Opinion; Hubs aim to bring growth to rural enterprise
Like other mining labour contributing provinces, the Eastern Cape still deals with underdevelopment, poverty and low rural economic activity which affects jobs and hurts efforts to ensure sustainable livelihoods.
It is inherent in such a situation to have people flocking to big cities to search for jobs while others are hard hit by poverty in their homes, sending them to work as domestic workers and gardeners just to provide for their families.
Noting this hardship, the National Development Plan (NDP) says a sustainable increase in employment will require a faster-growing economy and the removal of structural impediments, such as poor quality education or spatial settlement patterns that exclude the majority. Calling on business, labour, communities and government to work together to achieve faster economic growth, the NDP says this is essential to achieve higher rates of investment, competitiveness, expanding production and exports.
In this regard and pursuant to the African National Congress’s rural development policies and programme, we started four Rural Enterprise Development (RED) hubs in our province to address these challenges.
The programme is the government’s key rural development approach driven by the Eastern Cape Rural Development Agency. It supports local secondary co-operatives with access to finance, inputs, technical support, mechanisation, storage to produce, process, package and sell commodities to retail markets for the benefit of all member co-operatives.
Ncorha, Mqanduli and Mbizana are the only RED hubs that are operational, with Lady Frere to start next year.
Our funding model sees the government, through the agency, invest the full costs of the hub in the first year. In the second, co-operatives contribute 25%, with the government putting in the remaining 75% as a loan for crop production. In the third year the government and the co-operative each puts in 50%, with the government’s contribution dropping to 25% in the fourth year ahead of disengagement in the fifth year.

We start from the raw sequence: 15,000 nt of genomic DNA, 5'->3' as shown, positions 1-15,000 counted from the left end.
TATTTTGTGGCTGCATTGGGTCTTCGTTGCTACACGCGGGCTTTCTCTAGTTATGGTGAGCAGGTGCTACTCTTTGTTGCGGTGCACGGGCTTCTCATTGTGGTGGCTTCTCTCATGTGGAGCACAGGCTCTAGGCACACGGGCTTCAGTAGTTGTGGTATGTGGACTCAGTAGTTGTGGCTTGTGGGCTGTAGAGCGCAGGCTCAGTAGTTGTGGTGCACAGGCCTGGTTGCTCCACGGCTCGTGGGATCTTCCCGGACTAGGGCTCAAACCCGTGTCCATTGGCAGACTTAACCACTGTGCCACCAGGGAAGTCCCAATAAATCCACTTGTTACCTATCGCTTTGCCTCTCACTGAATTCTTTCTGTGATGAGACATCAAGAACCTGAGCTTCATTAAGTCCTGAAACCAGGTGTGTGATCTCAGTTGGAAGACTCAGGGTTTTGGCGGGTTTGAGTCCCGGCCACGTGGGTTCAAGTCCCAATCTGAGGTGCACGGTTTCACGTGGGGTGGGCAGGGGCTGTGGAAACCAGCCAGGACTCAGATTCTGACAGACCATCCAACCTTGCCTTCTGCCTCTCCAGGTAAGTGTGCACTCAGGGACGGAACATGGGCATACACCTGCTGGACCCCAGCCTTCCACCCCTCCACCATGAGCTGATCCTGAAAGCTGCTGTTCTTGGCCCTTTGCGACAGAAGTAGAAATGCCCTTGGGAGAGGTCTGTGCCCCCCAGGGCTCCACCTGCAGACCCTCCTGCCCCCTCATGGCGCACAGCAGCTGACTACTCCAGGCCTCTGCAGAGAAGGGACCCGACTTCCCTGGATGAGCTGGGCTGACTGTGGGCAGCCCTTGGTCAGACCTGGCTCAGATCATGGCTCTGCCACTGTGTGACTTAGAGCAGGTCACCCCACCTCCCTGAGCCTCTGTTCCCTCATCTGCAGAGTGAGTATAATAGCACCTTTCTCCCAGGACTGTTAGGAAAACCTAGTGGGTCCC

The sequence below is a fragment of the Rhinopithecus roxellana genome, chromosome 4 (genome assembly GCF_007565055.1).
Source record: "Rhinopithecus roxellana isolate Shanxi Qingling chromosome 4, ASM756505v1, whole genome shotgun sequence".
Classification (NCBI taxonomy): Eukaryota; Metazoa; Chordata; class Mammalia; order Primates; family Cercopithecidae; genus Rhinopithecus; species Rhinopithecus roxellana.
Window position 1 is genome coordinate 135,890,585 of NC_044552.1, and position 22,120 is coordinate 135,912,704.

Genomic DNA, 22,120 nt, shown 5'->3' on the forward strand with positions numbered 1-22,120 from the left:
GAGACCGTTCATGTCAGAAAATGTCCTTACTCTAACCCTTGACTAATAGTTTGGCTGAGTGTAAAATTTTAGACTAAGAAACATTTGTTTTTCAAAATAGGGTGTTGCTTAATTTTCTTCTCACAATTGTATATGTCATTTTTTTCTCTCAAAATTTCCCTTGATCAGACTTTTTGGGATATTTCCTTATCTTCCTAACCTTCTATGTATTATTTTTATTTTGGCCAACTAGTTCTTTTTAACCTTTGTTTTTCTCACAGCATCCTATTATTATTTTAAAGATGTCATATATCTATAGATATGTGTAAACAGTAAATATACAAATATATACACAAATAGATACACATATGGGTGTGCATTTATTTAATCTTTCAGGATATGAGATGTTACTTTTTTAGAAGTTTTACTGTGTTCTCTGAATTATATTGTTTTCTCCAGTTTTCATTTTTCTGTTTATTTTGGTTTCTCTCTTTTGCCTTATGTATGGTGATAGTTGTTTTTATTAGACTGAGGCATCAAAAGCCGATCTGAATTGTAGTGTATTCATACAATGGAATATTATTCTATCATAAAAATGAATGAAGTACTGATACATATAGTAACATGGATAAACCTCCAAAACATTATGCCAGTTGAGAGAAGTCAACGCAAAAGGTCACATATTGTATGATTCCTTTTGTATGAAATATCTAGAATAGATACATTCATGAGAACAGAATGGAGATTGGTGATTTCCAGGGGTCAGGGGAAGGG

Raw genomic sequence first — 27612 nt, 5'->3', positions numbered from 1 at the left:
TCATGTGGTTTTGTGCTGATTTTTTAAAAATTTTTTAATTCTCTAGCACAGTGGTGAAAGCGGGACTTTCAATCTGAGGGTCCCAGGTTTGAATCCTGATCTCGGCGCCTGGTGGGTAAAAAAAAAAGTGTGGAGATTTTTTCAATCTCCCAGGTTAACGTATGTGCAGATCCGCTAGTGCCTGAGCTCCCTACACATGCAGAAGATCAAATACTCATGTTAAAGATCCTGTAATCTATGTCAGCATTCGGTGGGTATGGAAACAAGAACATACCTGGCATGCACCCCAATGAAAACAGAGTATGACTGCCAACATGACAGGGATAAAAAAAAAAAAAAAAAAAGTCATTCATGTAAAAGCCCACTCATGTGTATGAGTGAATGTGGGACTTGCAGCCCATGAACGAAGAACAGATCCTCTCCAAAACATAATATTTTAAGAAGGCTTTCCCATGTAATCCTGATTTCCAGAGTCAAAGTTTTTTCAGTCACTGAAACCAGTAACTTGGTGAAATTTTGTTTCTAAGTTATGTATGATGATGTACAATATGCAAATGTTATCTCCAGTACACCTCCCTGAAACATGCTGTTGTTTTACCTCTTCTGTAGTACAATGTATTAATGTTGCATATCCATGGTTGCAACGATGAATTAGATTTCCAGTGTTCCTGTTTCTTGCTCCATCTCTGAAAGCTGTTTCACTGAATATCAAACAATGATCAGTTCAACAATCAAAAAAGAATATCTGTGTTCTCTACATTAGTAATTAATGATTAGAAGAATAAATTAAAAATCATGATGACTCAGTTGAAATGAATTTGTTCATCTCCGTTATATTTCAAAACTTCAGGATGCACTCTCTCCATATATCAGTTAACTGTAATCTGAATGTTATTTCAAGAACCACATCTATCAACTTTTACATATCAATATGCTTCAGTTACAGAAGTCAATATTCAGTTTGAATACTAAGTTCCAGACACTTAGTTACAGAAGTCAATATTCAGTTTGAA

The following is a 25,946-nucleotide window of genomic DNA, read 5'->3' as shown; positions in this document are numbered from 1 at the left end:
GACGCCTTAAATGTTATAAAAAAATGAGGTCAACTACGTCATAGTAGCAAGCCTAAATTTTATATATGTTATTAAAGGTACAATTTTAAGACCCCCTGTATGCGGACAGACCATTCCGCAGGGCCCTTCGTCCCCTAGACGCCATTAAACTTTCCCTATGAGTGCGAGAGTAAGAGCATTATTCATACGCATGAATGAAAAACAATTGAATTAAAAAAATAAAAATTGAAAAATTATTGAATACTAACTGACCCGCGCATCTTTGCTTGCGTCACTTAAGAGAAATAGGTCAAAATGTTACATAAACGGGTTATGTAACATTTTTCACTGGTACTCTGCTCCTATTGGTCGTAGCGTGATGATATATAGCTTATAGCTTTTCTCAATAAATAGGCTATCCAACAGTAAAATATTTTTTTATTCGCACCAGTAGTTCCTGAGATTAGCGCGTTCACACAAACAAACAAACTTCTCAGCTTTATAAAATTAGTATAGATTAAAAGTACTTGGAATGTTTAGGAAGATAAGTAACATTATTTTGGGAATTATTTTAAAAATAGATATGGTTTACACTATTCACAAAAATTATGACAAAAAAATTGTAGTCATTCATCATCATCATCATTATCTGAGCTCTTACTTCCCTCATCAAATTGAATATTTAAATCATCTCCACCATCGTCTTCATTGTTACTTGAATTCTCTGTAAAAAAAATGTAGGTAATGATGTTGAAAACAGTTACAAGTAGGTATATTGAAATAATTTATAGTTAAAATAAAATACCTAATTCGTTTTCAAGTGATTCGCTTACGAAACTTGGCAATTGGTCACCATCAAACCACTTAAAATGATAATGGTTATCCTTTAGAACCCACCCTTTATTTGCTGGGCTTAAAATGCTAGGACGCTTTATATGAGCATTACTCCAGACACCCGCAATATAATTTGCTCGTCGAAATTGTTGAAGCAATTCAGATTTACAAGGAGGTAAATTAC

In their first phase, RED hubs will focus on primary grain production on 1,000ha. Our premise is that rural communities must be organised into co-operatives and make use of their land and livestock to contribute to the RED hubs.
State support ensures capacity to all the co-operatives involved so that they run primary and secondary co-operatives profitably. Each member has a responsibility to safeguard its assets, from mealie fields to milling plants and the implements the government buys.
The aim is to grow the programme to cover at least 11 areas. The big plan is that the hubs will diversify their production to include other commodities such as red meat, poultry and dairy.
We have the resources to help our people. We appeal to each community wanting to join this programme to be united behind its success and not to fight each other. We must use our energy to fight poverty and create jobs and sustainable business opportunities for local small businesses.
Each hub will have a store selling all the products processed from the hub to the local market. We can also supply mainstream outlets with our products but also supply other brands with maize, super maize meal, samp and mealie rice for them to package.
This does not close an opportunity for entrepreneurs who might want to start their own brands using stock from the hubs. They could do most of the production and sell finished quality products to entrepreneurs ready for the market.
The hubs are not just government-funded projects. We would like to discourage that mentality. These are state-and cooperative-funded commercial business ventures with communities playing a major role in the entire value chain. We don’t just give funds to cooperatives; we work with them for five years, giving support until they are self-sustainable.
Given our historic love for agriculture, we will use the hubs to create thriving rural industries, create jobs, business opportunities to end poverty, underdevelopment and hunger in rural areas.
We want to work with all those interested. Real economic development doesn’t happen only on the JSE or international markets. It starts on the mealie fields and RED hubs in rural areas. They are as important as any other workplace. We must use the land, livestock and other resources to transform our society.
Photo caption: Eastern Cape Rural Development and Agrarian Reform MEC, Mlibo Qoboshiyane.
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